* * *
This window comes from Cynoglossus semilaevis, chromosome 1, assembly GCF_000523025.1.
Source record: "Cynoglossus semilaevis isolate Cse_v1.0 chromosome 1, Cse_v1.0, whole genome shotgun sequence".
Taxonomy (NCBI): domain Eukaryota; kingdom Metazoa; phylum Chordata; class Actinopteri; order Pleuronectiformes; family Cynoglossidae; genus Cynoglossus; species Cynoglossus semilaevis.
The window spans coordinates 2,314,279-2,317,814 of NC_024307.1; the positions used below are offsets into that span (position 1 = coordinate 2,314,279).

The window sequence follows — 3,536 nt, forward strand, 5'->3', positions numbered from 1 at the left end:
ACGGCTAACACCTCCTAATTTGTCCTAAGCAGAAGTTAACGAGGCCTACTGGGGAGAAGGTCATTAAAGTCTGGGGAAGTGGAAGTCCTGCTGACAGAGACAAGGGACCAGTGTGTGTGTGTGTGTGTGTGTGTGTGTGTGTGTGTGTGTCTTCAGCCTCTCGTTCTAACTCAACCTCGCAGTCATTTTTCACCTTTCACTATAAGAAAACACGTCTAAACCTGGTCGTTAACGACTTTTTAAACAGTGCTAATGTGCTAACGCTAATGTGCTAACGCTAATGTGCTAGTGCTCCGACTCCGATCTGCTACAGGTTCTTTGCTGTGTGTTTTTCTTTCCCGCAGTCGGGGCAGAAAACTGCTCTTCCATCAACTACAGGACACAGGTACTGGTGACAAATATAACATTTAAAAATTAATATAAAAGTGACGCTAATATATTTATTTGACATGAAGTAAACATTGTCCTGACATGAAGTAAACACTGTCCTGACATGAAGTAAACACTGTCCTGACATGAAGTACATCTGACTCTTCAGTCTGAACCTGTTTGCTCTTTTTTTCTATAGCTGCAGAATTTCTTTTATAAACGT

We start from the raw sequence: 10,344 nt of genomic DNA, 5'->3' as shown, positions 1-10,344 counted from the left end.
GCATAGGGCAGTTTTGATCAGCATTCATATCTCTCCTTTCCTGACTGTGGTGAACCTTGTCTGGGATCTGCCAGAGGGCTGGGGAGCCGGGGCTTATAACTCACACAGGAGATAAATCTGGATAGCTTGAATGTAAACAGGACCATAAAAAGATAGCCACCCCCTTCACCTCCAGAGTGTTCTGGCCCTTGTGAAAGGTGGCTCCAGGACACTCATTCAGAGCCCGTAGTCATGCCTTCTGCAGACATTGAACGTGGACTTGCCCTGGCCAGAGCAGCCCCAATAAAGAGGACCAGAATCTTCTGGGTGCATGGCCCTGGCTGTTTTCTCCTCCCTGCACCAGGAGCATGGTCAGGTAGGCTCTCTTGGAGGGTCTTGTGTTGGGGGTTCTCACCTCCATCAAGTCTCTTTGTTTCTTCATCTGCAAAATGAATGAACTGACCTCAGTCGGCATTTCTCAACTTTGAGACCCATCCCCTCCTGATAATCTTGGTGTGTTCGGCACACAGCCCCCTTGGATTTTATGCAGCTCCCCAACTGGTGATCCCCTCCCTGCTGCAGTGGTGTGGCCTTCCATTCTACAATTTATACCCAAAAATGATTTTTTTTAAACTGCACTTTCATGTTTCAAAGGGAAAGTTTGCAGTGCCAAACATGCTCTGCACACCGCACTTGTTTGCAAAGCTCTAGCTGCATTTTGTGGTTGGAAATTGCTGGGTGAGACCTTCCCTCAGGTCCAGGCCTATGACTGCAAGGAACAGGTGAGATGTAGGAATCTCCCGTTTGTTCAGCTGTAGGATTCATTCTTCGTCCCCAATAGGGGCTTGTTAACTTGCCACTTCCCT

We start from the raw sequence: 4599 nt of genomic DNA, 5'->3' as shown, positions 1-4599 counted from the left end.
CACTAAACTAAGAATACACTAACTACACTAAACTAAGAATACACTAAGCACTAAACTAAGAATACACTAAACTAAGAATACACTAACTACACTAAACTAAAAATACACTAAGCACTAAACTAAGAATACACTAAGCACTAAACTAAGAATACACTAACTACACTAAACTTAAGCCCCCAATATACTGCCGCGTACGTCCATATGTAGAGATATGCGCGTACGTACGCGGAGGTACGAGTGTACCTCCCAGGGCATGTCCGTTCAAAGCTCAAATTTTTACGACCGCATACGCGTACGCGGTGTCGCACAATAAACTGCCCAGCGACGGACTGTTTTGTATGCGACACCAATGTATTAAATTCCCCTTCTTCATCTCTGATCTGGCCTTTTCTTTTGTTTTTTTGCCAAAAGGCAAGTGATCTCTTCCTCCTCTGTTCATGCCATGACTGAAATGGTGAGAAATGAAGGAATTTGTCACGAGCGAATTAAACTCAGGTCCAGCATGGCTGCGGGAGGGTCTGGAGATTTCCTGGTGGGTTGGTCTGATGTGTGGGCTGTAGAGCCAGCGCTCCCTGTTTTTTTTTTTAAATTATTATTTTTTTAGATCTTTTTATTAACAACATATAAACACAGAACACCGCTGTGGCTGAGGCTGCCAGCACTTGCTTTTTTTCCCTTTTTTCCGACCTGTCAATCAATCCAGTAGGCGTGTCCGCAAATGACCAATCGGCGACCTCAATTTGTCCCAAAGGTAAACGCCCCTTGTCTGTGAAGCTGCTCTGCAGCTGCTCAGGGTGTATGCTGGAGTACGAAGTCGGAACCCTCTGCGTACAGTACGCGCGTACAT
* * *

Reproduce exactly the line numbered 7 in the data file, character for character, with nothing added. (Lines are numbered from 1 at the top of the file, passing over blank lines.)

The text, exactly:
We start from the raw sequence: 10,344 nt of genomic DNA, 5'->3' as shown, positions 1-10,344 counted from the left end.